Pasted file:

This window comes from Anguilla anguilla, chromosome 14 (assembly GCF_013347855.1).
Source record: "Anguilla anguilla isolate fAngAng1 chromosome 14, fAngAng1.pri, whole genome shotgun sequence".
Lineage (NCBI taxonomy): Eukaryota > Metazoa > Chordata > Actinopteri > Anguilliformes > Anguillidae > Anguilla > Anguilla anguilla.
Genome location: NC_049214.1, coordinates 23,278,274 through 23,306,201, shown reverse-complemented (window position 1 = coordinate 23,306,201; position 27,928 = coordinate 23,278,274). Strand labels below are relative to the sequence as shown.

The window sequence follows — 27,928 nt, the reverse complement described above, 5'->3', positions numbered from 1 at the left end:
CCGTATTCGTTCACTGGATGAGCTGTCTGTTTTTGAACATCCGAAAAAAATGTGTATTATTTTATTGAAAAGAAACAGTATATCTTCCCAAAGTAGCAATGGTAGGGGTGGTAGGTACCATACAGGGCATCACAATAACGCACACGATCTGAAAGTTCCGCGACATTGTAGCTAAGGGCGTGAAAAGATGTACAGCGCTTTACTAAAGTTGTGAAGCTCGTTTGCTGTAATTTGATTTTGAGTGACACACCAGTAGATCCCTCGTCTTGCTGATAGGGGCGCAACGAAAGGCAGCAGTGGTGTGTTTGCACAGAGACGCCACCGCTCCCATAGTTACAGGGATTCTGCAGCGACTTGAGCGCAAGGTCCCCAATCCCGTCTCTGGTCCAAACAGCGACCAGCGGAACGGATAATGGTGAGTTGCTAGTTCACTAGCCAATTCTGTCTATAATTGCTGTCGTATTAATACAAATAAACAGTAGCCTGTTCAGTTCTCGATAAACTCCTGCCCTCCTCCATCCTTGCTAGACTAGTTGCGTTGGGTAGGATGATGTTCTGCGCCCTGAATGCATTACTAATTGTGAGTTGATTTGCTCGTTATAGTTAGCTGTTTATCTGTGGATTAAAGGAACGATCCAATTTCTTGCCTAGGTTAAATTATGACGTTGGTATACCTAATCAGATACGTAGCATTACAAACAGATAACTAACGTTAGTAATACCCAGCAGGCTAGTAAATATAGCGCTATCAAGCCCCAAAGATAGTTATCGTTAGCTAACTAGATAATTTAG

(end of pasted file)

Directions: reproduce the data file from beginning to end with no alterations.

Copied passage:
This window comes from Anguilla anguilla, chromosome 14 (assembly GCF_013347855.1).
Source record: "Anguilla anguilla isolate fAngAng1 chromosome 14, fAngAng1.pri, whole genome shotgun sequence".
Lineage (NCBI taxonomy): Eukaryota > Metazoa > Chordata > Actinopteri > Anguilliformes > Anguillidae > Anguilla > Anguilla anguilla.
Genome location: NC_049214.1, coordinates 23,278,274 through 23,306,201, shown reverse-complemented (window position 1 = coordinate 23,306,201; position 27,928 = coordinate 23,278,274). Strand labels below are relative to the sequence as shown.

The window sequence follows — 27,928 nt, the reverse complement described above, 5'->3', positions numbered from 1 at the left end:
CCGTATTCGTTCACTGGATGAGCTGTCTGTTTTTGAACATCCGAAAAAAATGTGTATTATTTTATTGAAAAGAAACAGTATATCTTCCCAAAGTAGCAATGGTAGGGGTGGTAGGTACCATACAGGGCATCACAATAACGCACACGATCTGAAAGTTCCGCGACATTGTAGCTAAGGGCGTGAAAAGATGTACAGCGCTTTACTAAAGTTGTGAAGCTCGTTTGCTGTAATTTGATTTTGAGTGACACACCAGTAGATCCCTCGTCTTGCTGATAGGGGCGCAACGAAAGGCAGCAGTGGTGTGTTTGCACAGAGACGCCACCGCTCCCATAGTTACAGGGATTCTGCAGCGACTTGAGCGCAAGGTCCCCAATCCCGTCTCTGGTCCAAACAGCGACCAGCGGAACGGATAATGGTGAGTTGCTAGTTCACTAGCCAATTCTGTCTATAATTGCTGTCGTATTAATACAAATAAACAGTAGCCTGTTCAGTTCTCGATAAACTCCTGCCCTCCTCCATCCTTGCTAGACTAGTTGCGTTGGGTAGGATGATGTTCTGCGCCCTGAATGCATTACTAATTGTGAGTTGATTTGCTCGTTATAGTTAGCTGTTTATCTGTGGATTAAAGGAACGATCCAATTTCTTGCCTAGGTTAAATTATGACGTTGGTATACCTAATCAGATACGTAGCATTACAAACAGATAACTAACGTTAGTAATACCCAGCAGGCTAGTAAATATAGCGCTATCAAGCCCCAAAGATAGTTATCGTTAGCTAACTAGATAATTTAG